The association between benzodiazepine use and mortality — if one exists — may be smaller than previously reported, according to a retrospective cohort study in The BMJ.
Using a large U.S. healthcare database, researchers matched 1.7 million adults who initiated a benzodiazepine between 2004 and 2013 with 1.9 million who did not. Analyses were adjusted for over 200 potential confounders, including demographics and comorbidities.
Dr. Paul Mueller of NEJM Journal Watch General Medicine weighed in: “From the mortality standpoint, these results should be somewhat reassuring to patients and clinicians alike. However, clinicians should be mindful that benzodiazepine use is also associated with other adverse outcomes including falls and hip fracture, plus excess risk for overdose-related death in people who also take opioids.”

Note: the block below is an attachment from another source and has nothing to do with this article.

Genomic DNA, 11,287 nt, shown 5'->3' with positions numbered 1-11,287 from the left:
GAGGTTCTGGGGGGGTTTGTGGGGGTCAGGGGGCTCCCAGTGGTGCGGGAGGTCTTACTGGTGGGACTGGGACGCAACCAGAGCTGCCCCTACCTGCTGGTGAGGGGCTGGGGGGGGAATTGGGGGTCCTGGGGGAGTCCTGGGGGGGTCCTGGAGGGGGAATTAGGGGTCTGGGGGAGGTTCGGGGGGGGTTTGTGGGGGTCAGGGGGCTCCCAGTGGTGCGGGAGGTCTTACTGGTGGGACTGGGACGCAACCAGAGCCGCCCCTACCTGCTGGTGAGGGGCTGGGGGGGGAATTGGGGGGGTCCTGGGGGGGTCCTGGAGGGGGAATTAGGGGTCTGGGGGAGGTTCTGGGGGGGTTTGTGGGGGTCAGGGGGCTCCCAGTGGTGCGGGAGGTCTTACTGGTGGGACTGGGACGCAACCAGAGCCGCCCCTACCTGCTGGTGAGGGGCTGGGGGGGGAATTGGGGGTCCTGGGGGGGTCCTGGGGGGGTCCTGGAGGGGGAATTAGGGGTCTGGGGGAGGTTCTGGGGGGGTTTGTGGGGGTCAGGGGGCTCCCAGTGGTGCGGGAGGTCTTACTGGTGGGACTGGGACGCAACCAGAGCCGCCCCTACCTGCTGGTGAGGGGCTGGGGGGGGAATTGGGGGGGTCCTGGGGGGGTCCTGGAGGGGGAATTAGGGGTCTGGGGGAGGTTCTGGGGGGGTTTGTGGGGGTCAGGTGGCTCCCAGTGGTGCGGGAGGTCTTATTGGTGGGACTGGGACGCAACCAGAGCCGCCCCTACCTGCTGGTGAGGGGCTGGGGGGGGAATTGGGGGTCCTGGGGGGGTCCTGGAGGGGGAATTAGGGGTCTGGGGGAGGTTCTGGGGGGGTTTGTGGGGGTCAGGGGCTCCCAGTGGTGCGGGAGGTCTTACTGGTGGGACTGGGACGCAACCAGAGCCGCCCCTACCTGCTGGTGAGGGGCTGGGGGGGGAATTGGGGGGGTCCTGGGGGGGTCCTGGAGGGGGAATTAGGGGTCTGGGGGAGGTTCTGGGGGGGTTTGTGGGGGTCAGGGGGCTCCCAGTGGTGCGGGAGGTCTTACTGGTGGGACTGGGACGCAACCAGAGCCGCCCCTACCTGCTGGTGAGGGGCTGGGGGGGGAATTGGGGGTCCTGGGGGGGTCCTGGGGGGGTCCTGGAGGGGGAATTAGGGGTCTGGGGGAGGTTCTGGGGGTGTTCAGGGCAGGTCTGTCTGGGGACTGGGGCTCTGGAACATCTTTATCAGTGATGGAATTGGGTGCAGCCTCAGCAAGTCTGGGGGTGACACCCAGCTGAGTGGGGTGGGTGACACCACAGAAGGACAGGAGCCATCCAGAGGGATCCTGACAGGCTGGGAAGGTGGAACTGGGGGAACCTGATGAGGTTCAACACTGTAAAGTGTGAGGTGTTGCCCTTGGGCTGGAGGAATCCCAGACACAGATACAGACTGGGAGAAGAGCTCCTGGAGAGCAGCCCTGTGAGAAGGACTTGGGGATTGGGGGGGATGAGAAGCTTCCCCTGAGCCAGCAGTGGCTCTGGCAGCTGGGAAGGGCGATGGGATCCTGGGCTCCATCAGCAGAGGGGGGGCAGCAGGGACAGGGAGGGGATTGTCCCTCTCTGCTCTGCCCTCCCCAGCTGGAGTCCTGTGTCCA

During the first 6 months of follow-up, all-cause mortality did not differ significantly between benzodiazepine initiators and non-initiators (9.3 and 9.4 events per 1000 person-years, respectively). Benzodiazepine initiation was associated with small but statistically significant increases in mortality among patients younger than 65 (hazard ratio, 1.09); when short-acting benzodiazepines were used; and when follow-up was extended to 12 months.